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August 6, 2001
Volume 79, Number 32
CENEAR 79 32 p. 11
ISSN 0009-2347
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Disbanded group says ACC ignores public input at its peril


The 15-member public advisory panel set up 12 years ago by the American Chemistry Council (ACC) to provide a forum for public critique of the industry's Responsible Care program has issued a posthumous letter telling ACC that it must continue to seek public input or risk loss of public confidence.

ACC placed calls to panel members earlier this year to say it would be abandoning the panel. "We want to broaden the range of expertise available to us in other stakeholder processes such as children's health and chemical testing," says Terry F. Yosie, ACC vice president for strategic communications.

Panel members, who met for one last hurrah in June in Washington, D.C., wrote, "We acknowledge ACC's prerogative to acquire information from whatever sources it judges to be appropriate, but we also note ACC's responsibility to look to sources that are unbiased, informed, and scientifically sound."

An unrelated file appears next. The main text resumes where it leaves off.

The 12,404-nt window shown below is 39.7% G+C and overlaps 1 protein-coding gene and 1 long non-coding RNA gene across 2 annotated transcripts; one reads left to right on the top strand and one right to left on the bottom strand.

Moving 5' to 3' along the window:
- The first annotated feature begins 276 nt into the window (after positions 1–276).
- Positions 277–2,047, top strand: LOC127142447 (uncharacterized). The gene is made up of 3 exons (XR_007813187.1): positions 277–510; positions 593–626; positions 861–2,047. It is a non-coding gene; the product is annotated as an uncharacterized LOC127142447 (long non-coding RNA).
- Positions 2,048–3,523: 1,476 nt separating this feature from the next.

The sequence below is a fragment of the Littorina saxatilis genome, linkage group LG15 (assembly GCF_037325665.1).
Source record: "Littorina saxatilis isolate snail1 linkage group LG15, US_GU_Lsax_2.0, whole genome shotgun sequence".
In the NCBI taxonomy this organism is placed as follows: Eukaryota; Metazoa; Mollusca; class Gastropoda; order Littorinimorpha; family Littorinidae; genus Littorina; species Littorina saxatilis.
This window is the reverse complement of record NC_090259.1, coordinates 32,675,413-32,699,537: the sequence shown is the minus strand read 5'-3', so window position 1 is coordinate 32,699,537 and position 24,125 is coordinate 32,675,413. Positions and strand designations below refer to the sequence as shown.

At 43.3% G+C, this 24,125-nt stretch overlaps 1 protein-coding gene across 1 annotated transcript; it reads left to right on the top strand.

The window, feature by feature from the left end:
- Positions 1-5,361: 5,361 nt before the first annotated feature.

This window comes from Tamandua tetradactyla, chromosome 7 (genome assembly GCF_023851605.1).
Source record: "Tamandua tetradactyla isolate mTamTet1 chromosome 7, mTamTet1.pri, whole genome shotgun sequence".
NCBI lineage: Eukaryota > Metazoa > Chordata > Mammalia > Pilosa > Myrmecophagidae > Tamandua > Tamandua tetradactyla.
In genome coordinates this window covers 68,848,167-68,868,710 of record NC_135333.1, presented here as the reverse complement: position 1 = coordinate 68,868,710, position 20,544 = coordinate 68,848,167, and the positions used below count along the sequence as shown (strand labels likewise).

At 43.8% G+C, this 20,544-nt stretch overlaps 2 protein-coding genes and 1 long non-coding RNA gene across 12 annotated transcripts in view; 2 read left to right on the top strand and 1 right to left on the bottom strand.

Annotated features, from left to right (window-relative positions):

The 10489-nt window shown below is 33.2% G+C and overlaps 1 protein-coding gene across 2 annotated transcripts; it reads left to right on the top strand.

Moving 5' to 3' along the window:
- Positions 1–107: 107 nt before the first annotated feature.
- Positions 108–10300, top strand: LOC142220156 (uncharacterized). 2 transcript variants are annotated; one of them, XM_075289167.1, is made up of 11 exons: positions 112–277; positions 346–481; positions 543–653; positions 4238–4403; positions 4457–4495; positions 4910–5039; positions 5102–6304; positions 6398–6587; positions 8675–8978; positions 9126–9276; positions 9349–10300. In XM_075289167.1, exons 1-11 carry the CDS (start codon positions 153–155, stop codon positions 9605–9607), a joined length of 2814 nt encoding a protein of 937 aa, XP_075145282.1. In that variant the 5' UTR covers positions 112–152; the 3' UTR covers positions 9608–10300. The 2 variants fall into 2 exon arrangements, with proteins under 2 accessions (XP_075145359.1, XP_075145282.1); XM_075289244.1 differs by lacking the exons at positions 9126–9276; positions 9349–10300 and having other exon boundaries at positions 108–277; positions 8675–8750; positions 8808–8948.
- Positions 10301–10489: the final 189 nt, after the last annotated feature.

The panel points out that the 33 individuals who served on it during its 12-year history invested 10,000 person-hours over 49 weekends in Responsible Care. Yet, it maintains that ACC still does not understand how important the panel has become to ACC's effort "to gain and maintain public confidence."

Yosie disagrees. "The panel has done excellent service," he says. "The reason why this industry improved its employee health and safety record over the last decade is we listened to what the panel had to say."

ACC hasn't yet decided whether it will create another advisory panel, Yosie says. If it does, it would likely include two or three people from the old panel, says one ACC insider.

Ross Vincent, a senior policy adviser with the Sierra Club and a member of the disbanded panel, says, "Broadening the scope of a new panel to include more than Responsible Care may make sense as long as it is not shoved onto the back burner. Responsible Care is and was the best hope for the industry."

Vincent fears that ACC may form a panel that favors Washington-centered policy wonks. But "they really need contact with plant neighbors and local groups" to get meaningful advice, he says.

Yosie counters that ACC wants to continue a dialogue with chemical plant community representatives. "They're important to us," he says. But also important to ACC is access to "people in the U.S. with international experience."

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